Citizen-Soldiers, Part I: Creating a well-regulated Militia
In 1792, the first national legislation detailing the organization of the state militias, the Uniform Militia Act, was enacted after years of debate. Questions of local vs central authority, local need vs uniformity, required service vs substitution, and general militia vs select militia were just a few of the recurring issues. The history of the militias illustrates that they worked best locally but never attained their esteemed goal of making every citizen a soldier for their country in times of need. The militias remained limited in their ability to supplement the military and failed to provide an effective replacement for the standing army eagerly sought by the Founders. The Founders’ commitment to this goal and their proposals for reform provided foundational ideas that continue to impact the debates concerning the role of armed citizens in the United States. The next three articles in our series on the Second Amendment review and discuss the Founders’ efforts to organize the militia, the rise of volunteer militias and the National Guard, and the question of the right to revolution within the U.S. Constitution. Read Full Article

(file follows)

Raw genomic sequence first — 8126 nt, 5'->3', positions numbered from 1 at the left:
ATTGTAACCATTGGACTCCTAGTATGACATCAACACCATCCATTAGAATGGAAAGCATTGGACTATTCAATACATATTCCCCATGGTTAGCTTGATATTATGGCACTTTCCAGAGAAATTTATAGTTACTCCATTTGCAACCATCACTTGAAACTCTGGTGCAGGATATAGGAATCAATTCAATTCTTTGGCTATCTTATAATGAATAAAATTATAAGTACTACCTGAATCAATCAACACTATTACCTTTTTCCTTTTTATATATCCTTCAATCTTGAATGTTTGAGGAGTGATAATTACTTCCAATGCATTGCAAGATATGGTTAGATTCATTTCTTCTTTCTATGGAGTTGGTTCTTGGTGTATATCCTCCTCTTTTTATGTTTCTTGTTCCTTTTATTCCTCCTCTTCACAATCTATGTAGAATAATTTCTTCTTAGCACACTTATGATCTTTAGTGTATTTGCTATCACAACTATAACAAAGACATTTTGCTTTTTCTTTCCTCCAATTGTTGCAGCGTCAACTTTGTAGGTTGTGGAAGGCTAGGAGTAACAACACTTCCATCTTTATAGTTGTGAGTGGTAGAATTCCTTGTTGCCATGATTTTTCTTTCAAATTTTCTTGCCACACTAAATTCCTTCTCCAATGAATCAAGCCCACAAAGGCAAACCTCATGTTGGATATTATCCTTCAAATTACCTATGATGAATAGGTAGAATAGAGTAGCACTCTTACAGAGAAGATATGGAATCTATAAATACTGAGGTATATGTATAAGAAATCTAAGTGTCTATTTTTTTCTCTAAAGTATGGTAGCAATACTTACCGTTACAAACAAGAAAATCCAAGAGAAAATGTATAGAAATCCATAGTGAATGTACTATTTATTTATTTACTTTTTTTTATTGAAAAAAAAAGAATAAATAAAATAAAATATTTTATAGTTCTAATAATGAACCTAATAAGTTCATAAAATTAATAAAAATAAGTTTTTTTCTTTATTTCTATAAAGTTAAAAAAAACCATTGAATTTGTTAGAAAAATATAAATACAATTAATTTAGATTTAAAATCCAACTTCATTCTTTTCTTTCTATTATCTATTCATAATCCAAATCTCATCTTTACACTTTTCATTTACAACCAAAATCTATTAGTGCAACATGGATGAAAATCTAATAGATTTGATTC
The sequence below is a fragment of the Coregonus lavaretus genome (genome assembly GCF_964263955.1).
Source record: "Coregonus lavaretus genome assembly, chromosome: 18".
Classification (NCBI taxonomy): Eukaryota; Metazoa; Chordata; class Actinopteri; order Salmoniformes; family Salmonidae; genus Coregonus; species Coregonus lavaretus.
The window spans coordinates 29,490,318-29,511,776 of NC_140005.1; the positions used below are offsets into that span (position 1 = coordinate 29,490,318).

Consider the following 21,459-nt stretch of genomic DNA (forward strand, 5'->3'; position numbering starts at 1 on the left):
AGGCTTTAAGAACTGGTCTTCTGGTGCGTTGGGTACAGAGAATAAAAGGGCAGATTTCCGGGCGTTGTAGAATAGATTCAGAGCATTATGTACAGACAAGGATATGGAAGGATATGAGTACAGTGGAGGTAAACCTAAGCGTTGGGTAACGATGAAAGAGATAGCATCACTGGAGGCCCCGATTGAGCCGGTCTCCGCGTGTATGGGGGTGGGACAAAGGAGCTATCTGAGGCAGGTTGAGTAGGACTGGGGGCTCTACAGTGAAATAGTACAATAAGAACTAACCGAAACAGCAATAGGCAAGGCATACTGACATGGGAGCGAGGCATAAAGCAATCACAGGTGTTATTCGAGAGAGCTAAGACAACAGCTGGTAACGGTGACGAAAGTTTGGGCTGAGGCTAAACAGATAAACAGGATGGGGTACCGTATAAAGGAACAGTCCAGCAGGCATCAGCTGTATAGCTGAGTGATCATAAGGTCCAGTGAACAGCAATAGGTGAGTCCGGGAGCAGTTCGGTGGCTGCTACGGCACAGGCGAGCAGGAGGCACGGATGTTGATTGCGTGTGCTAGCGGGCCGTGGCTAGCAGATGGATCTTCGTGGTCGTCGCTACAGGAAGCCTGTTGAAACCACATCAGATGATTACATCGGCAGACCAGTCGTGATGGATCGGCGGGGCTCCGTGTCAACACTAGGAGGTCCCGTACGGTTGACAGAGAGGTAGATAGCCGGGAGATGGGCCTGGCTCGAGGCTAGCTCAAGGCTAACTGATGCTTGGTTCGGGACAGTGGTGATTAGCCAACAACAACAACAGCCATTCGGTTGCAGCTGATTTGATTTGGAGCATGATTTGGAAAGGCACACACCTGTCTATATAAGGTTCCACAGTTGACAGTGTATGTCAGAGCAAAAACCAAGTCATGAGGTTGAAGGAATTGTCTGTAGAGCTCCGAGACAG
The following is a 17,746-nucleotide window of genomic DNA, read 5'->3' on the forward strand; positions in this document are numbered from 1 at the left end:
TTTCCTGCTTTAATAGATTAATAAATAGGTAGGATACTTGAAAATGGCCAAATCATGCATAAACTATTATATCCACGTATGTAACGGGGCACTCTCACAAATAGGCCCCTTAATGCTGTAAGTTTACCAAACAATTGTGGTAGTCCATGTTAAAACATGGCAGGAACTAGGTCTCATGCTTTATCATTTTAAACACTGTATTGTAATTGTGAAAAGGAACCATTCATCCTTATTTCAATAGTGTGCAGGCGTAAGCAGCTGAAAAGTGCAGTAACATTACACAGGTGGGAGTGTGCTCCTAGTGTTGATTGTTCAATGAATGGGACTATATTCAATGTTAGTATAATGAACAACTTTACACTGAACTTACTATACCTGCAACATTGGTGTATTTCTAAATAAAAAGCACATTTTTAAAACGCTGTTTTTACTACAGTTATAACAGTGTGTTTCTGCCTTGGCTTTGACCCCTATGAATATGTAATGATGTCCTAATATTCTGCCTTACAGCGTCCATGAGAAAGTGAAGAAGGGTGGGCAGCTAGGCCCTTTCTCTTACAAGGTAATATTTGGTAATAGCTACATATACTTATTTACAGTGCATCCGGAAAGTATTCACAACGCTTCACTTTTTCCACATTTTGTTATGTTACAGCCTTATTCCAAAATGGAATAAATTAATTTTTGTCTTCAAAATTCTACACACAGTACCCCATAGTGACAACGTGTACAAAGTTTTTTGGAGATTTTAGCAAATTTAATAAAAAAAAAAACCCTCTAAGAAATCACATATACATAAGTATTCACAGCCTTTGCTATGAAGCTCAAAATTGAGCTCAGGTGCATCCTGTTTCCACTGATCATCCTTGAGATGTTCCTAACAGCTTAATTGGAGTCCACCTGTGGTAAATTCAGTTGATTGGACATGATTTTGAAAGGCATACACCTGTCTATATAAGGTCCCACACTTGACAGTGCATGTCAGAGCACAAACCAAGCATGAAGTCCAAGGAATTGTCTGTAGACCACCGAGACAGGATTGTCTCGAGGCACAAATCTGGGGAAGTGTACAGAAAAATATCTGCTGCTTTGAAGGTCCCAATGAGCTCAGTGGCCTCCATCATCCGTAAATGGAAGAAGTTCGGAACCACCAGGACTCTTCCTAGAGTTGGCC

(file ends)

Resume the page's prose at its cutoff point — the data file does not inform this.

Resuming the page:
Missed the first articles in this series? Click below to catch up!
Interpreting the Second Amendment, An Introduction
The Second Amendment in the Bill of Rights was melded together from several proposals and simplified into twenty-seven words. This brevity is often blamed for the enigmatic meaning that has fueled the recent debate on guns, government, and individual rights. Lawyers, judges, historians, and political scientists delve repeatedly into the 18th century world of the Framers in attempts to ascertain the intended meaning of the Second Amendment. Read Full Article
Judicial Interpretation of the Second Amendment
Opinions by the United States Supreme Court, Federal Circuit Courts, and State Supreme Courts shows that judicial interpretation of the Second Amendment has supported all three dominant interpretations of this contentious right. This historical review of noteworthy cases illustrates that the Second Amendment was not always interpreted directly or clearly and justices and judges frequently responded to the influences of contemporaneous events and opinion in support of "reasonable regulation." Read Full Article